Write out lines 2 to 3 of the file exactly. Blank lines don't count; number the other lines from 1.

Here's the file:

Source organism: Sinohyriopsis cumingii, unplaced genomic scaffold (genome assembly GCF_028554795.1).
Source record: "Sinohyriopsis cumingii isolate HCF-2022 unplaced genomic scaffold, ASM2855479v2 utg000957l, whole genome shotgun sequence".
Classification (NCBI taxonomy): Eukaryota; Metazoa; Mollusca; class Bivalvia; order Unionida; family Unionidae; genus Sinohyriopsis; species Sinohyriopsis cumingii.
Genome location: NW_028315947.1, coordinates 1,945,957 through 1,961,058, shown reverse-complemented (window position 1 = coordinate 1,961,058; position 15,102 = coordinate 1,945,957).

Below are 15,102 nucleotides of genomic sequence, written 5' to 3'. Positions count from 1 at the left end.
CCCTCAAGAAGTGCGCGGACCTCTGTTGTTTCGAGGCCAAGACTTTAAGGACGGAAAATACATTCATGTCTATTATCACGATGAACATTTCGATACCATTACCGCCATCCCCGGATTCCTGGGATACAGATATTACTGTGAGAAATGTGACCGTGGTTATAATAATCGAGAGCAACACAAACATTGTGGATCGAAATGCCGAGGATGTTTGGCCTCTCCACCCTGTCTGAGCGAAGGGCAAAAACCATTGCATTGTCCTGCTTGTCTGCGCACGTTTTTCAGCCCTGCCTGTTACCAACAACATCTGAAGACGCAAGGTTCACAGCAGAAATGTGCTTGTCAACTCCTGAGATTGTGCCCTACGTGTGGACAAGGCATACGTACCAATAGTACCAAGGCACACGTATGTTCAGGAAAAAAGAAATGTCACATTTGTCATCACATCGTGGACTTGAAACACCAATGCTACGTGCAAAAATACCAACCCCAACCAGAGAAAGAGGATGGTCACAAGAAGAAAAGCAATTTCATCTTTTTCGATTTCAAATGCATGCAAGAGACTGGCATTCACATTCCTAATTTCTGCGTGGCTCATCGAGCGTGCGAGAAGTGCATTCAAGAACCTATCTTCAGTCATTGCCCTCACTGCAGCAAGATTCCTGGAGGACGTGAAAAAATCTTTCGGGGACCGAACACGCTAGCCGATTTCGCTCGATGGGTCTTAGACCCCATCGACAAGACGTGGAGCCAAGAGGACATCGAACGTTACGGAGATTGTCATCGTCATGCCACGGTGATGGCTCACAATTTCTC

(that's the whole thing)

Source record: "Sinohyriopsis cumingii isolate HCF-2022 unplaced genomic scaffold, ASM2855479v2 utg000957l, whole genome shotgun sequence".
Classification (NCBI taxonomy): Eukaryota; Metazoa; Mollusca; class Bivalvia; order Unionida; family Unionidae; genus Sinohyriopsis; species Sinohyriopsis cumingii.